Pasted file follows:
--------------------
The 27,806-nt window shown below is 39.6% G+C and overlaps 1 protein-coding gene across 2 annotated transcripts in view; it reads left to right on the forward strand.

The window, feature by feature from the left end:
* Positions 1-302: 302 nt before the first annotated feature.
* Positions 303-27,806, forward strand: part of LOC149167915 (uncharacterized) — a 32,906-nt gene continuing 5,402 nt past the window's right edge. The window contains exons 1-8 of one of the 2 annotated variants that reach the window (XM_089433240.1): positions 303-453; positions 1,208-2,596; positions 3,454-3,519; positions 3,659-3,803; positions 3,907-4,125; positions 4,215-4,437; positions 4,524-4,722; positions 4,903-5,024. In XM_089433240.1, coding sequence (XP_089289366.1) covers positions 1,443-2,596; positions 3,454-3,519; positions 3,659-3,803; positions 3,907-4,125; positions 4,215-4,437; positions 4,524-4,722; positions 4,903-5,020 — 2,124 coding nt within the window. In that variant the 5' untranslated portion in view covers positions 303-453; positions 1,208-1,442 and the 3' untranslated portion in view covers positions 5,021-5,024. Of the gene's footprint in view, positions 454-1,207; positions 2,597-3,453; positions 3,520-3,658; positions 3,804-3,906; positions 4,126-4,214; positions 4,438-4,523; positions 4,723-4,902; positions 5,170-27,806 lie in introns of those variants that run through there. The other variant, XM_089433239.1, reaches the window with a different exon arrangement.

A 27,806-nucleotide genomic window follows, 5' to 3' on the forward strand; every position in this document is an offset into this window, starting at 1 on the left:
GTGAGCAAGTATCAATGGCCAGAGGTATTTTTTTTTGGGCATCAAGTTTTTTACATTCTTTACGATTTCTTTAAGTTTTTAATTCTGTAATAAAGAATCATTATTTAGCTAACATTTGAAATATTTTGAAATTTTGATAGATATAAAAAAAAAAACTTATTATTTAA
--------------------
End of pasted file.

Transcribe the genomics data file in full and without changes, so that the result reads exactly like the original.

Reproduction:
The 27,806-nt window shown below is 39.6% G+C and overlaps 1 protein-coding gene across 2 annotated transcripts in view; it reads left to right on the forward strand.

The window, feature by feature from the left end:
* Positions 1-302: 302 nt before the first annotated feature.
* Positions 303-27,806, forward strand: part of LOC149167915 (uncharacterized) — a 32,906-nt gene continuing 5,402 nt past the window's right edge. The window contains exons 1-8 of one of the 2 annotated variants that reach the window (XM_089433240.1): positions 303-453; positions 1,208-2,596; positions 3,454-3,519; positions 3,659-3,803; positions 3,907-4,125; positions 4,215-4,437; positions 4,524-4,722; positions 4,903-5,024. In XM_089433240.1, coding sequence (XP_089289366.1) covers positions 1,443-2,596; positions 3,454-3,519; positions 3,659-3,803; positions 3,907-4,125; positions 4,215-4,437; positions 4,524-4,722; positions 4,903-5,020 — 2,124 coding nt within the window. In that variant the 5' untranslated portion in view covers positions 303-453; positions 1,208-1,442 and the 3' untranslated portion in view covers positions 5,021-5,024. Of the gene's footprint in view, positions 454-1,207; positions 2,597-3,453; positions 3,520-3,658; positions 3,804-3,906; positions 4,126-4,214; positions 4,438-4,523; positions 4,723-4,902; positions 5,170-27,806 lie in introns of those variants that run through there. The other variant, XM_089433239.1, reaches the window with a different exon arrangement.

A 27,806-nucleotide genomic window follows, 5' to 3' on the forward strand; every position in this document is an offset into this window, starting at 1 on the left:
GTGAGCAAGTATCAATGGCCAGAGGTATTTTTTTTTGGGCATCAAGTTTTTTACATTCTTTACGATTTCTTTAAGTTTTTAATTCTGTAATAAAGAATCATTATTTAGCTAACATTTGAAATATTTTGAAATTTTGATAGATATAAAAAAAAAAACTTATTATTTAA